Skiers Struggle as Real Snow Falls on Winter Olympics

BEIJING — The Winter Olympics finally look like, well, the Winter Olympics.

For the first time in Olympic history, Beijing received real snow on Sunday. It gave Beijing the feeling of Winter Games. Fresh snow was also seen in the mountains, which are where most events were contested with artificial snow.

The snow is a beautiful sight and a welcomed one, but it was difficult to ski down in the mountains.

Marco Odermatt from Switzerland, who handled snow and low visibility with ease and won his first Olympic medal, was able to handle the conditions and win his first gold medal.
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“I really risked everything in the second run because I wanted not just the medal, I wanted the gold medal,” Odermatt said. ”It’s difficult because you can lose everything but today it paid off.”

Although it was light snow Saturday, Sunday saw it fall much more heavily. It had fallen for the first time during an Alpine race in the Beijing Olympics. Due to heavy snow, the second race was delayed by an hour and fifteen minutes. Workers cleared the snow using shovels and snow blowers during this delay.

“It was a hard day, with the conditions, with such a long wait between the two runs,” Odermatt said. “It was more than five hours for me, it was such a long time to re-think everything and it was hard to stay focused. I tried to get some sleep in the intervals.

“I actually never dreamt about it but now it still feels like a dream.”

Many skiers experienced a difficult day on The Ice River, Yanqing Alpine Skiing Center.

“It’s a shame what the weather is like. As on other days, I had hoped for sun. Couldn’t see anything,” said Luca de Aliprandini of Italy, who was sixth after the first run but skied off course and didn’t finish the second run. “When I was going down, the flakes were big.”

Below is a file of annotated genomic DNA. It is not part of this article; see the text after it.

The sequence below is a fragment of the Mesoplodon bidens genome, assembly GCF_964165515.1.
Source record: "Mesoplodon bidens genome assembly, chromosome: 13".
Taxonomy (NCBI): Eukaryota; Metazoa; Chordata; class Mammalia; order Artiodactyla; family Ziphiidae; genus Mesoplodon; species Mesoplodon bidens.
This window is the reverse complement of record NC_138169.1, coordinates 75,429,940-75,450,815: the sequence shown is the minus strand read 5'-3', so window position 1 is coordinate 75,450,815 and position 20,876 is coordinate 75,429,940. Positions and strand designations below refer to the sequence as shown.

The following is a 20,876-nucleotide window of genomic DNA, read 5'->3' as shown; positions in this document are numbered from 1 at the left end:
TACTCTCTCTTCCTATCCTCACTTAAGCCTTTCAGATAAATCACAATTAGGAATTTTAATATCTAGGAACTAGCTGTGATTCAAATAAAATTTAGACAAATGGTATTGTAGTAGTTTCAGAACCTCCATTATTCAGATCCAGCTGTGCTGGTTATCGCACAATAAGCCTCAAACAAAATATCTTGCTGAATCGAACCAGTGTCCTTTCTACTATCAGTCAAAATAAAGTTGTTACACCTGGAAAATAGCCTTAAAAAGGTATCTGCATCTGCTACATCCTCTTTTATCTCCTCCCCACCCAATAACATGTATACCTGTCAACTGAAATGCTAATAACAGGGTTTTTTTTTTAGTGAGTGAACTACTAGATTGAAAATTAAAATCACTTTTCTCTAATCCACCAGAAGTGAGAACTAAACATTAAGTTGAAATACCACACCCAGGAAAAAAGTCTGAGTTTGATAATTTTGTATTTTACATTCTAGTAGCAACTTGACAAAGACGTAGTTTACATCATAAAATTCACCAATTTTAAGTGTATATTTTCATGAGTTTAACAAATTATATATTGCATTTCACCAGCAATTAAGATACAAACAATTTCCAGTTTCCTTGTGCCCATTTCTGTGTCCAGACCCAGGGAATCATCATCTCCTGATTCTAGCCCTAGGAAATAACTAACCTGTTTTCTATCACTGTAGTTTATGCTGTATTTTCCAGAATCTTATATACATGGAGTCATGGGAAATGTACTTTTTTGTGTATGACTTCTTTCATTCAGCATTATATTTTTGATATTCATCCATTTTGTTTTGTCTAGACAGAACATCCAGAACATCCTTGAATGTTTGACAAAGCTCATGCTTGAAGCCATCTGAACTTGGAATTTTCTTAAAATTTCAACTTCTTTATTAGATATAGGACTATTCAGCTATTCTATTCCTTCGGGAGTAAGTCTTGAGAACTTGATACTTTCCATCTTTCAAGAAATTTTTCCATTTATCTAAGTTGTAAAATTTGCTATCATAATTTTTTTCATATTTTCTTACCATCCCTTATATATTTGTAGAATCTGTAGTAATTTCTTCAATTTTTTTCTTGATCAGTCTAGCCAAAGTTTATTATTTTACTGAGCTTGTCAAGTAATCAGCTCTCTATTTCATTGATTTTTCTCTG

American skier Tommy Ford was 12th.

“It’s great conditions on the course, but you can’t see it,” Ford said.

“It was difficult for everyone,” said Henrik Kristoffersen of Norway, who was eighth overall.

A second women’s downhill training run scheduled for Sunday was canceled.

The snow affected the men’s cross-country relay ski race so much that workers used leaf blowers to clear it out of the tracks. The ski tracks became slow because of the snow, especially the two first classic legs.

Just like in the women’s race, the Russian team opened a lead on the first leg and then held on for the gold medal. Sergey Ustiugov held a lead of more than one minute on the final lap, beating the group of Johannes Hoesflot Klaebo from Norway and Maurice Manificat (France)

Ustiugov grabbed the flag as he crossed the finish line, and won the 10-kilometer relay in 1 hour 54 minutes 50.7 seconds. Comparatively, Ustiugov won the 10-kilometer relay in less than 20 minutes at the Pyeongchang Olympics.

Freestyle skier Eileen Gu has to wait a day to try to win a second gold medal at the Beijing Games after gusty wind and snow postponed the qualifying round for women’s slopestyle.

The final was moved to Tuesday and qualifying was moved to Monday. It was decided not to air the Gold-Medal round against the Super Bowl. This is being televised also by NBC.

The men’s slopestyle qualification also was switched from Monday to Tuesday, with its final now set for Wednesday.

Gu, an 18-year-old year old, was at the top stretching out and getting ready to run in the windy conditions. The wind was whipping and the snow was blowing in the opposite direction. Low visibility made it difficult to land jumps from the huge kickers on the course.

Gu was born and raised in the United States but chose to compete for China, her mother’s home country. China loved her win in big air on Tuesday.


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